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Healthcare in China

Healthcare in China: Fostering quality outcomes


Obtaining quality healthcare in China might be a challenge for many visitors and expatriates.

While China’s overall public healthcare system has seen improvement, most foreigners prefer private clinics and hospitals that offer an international standard of care over care from public facilities. Public hospitals may be less expensive but they also can be overcrowded, have long wait times, offer limited language capabilities and often require immediate cash payment.  Nurses, rarely trained to western standards, also may present communication hurdles.

Private clinic quality is very good and our general experience is that expatriates are very satisfied with it. Typical in developing countries, expatriates tend to use a small available provider subset.  In Beijing, for example, 80% of our claims in 2012 from expatriates were paid to a single hospital and 90% paid to six providers. In Shanghai, 80% of our claim costs are with 15 clinics and hospitals.  Clearly, having the right providers and relationships with those desired facilities is a critical core competency for any insurer. 

Outside the cities of Beijing and Shanghai, most Chinese healthcare facilities expect immediate cash payment.  However, several private clinics and hospitals in China (and a few public hospitals with VIP sections) have entered into direct settlement agreements with international insurers.  These agreements can minimize an expatriate’s out-of-pocket payments. MSH China, MetLife’s regional service center administrator, is a leading high-end insurance administrator in China and holds these agreements with more than 500 clinics and hospitals in 30-plus cities across the country.

Preparing for your healthcare 

In unfamiliar surroundings, expatriates and their families understandably worry about their health and well-being.  But using common sense practices can reduce much of the fear and anxiety. Ways your expatriates can manage these concerns include:

  • Identifying and visiting facilities in advance - At the earliest opportunity, an expatriate should visit and compare reputable clinics and hospitals as well as interview practitioners to ensure pediatricians, internists, ob/gyns and other doctors speak the expatriate’s language, have good communication skills and are prepared to provide expected personalized care. MetLife publishes a list of hospitals and clinics on our website for existing customers to assist in selection.  Furnishing medical insurance details to the admissions/registration desk in advance minimizes administrative annoyances and also may allow the provider to contact the insurer for eligibility and coverage provisions. This is particularly important for family members with asthma or other respiratory issues that can worsen quickly as a result of poor air quality in parts of China.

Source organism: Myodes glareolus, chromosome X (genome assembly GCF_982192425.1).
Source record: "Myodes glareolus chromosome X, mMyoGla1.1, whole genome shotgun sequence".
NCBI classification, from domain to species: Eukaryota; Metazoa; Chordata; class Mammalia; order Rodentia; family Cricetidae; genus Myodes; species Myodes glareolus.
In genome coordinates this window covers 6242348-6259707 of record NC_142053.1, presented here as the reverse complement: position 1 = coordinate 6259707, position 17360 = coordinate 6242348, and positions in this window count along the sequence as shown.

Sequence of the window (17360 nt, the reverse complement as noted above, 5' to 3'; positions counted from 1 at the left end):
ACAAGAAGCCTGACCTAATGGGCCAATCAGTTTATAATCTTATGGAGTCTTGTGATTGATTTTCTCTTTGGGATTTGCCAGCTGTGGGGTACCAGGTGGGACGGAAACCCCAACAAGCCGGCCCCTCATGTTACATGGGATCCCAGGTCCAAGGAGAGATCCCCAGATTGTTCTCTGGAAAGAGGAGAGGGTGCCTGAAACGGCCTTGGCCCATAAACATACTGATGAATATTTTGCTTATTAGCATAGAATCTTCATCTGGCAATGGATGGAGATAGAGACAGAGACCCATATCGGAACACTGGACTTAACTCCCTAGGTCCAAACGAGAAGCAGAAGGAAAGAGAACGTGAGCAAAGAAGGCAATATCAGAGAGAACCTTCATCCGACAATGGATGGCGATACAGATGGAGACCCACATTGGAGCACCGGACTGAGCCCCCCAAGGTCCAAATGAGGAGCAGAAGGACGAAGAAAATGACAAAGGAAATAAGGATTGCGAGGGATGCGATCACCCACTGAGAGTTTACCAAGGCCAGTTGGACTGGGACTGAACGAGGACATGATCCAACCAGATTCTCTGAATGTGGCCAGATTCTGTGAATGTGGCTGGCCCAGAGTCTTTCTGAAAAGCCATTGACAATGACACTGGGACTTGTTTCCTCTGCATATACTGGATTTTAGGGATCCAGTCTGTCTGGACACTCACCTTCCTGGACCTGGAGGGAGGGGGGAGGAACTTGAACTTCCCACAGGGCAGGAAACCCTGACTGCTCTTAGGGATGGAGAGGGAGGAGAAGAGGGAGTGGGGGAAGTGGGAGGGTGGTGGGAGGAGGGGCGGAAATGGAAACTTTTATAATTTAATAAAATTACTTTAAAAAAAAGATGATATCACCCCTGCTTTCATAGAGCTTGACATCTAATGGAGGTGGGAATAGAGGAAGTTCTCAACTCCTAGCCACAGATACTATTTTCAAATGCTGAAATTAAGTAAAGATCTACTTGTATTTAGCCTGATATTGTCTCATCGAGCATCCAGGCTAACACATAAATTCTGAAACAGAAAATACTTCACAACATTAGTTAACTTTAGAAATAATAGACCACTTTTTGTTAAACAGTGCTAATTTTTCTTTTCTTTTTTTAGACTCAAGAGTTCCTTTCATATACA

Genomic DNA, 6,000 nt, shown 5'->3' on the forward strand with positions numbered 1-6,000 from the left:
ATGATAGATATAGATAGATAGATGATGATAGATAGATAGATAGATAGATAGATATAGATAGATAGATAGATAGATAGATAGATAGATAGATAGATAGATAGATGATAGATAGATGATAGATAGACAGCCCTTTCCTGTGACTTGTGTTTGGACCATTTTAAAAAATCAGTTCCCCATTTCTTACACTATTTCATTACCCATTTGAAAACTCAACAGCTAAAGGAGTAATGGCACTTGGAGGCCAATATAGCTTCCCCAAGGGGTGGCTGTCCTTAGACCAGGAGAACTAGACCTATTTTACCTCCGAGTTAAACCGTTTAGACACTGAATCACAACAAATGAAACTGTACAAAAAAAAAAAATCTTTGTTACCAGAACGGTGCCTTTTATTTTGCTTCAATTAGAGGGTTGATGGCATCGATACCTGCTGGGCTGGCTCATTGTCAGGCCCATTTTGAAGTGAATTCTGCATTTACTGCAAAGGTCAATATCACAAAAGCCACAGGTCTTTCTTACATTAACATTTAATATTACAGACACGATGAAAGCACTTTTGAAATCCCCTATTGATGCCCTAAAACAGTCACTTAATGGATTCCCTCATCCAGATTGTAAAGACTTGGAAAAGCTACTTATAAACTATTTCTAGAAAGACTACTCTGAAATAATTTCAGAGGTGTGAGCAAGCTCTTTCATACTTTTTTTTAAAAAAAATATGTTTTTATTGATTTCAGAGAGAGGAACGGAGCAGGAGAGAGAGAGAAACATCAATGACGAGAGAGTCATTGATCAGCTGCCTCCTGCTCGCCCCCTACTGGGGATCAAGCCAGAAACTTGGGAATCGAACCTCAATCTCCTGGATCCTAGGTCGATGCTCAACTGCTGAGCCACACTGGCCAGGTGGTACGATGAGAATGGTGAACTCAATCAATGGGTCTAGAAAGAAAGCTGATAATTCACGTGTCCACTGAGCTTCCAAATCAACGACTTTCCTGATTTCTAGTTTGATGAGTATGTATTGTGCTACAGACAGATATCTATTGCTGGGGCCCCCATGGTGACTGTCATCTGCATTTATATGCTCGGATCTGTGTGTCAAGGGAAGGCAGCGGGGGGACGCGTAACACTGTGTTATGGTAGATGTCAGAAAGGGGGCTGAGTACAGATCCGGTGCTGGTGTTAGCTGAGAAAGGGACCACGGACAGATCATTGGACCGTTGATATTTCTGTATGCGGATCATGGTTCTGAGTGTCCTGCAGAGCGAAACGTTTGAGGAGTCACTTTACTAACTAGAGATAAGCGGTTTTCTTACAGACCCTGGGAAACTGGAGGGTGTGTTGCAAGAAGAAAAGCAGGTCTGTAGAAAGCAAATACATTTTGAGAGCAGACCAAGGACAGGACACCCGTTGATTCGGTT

• Planning for emergencies - This includes practice driving the route, knowing where to park and how to locate the emergency entrance. If you don’t own a car, have the hospital’s address written in Chinese for a taxi driver. Note that public ambulances may be required to take you to the nearest public hospital, not necessarily to the one you prefer. Keep your insurance provider’s number visible to all in your home  – MetLife provides on-demand, toll-free 24/7  telephone access to medical professionals familiar with China’s healthcare environment.
  • Confirming medical treatment options  - Expatriates  in China often  want to  ensure they understand treatment options and already have a sense of how “doctors at home” would treat a similar issue. With MetLife, there is 24/7 access to an experienced team of medical professionals across China. The team will provide guidance on the appropriateness of a treatment plan and monitor complex care. Additionally, for certain serious longer-term conditions we offer a service (delivered through Worldcare) whereby expatriates can get a second opinion from multidisciplinary teams from five of the top 10 “Best Hospitals 2013-2014” according to the ranking published by US News & World Report.

It is very critical to stress how important these suggestions are to expatriates, something that MetLife does personally during our onboarding process.  MetLife offers new clients customized webinars that help prepare expatriates for their coverage under the MetLife program.

Whether it means offering readily available and actionable healthcare information online, providing immediate medical guidance and support, or settling bills directly with clinics and hospitals, MetLife has the appropriate experience to help you and your globally mobile employees obtain satisfactory outcomes and lessen the initial anxiety about receiving health care in China.


MetLife’s expatriate medical benefits products are underwritten by Delaware American Life Insurance Company, a MetLife affiliate domiciled at 600 North King Street, Wilmington, DE 19801, and other affiliates. Coverage may not be available in all states.
1
Statistics based on internal MetLife claim data from 2012.
2REGULATION (EC) No 593/2008 OF THE EUROPEAN PARLIAMENT ANF OF THE COUNCIL of 17 June 2008 on the law applicable to contractual obligations (Rome I)
3Duarte v. Black & Decker Corporation and another, [2007] EWHC 2720 (Q.B.), [2007] All ER (D) 378 (Nov); Samengo-Turner and others v.J & H Marsh & McLennan (Services) Ltd and others, [2007] EWCA Civ. 723, [2007] All ER (D) 196 (Jul).

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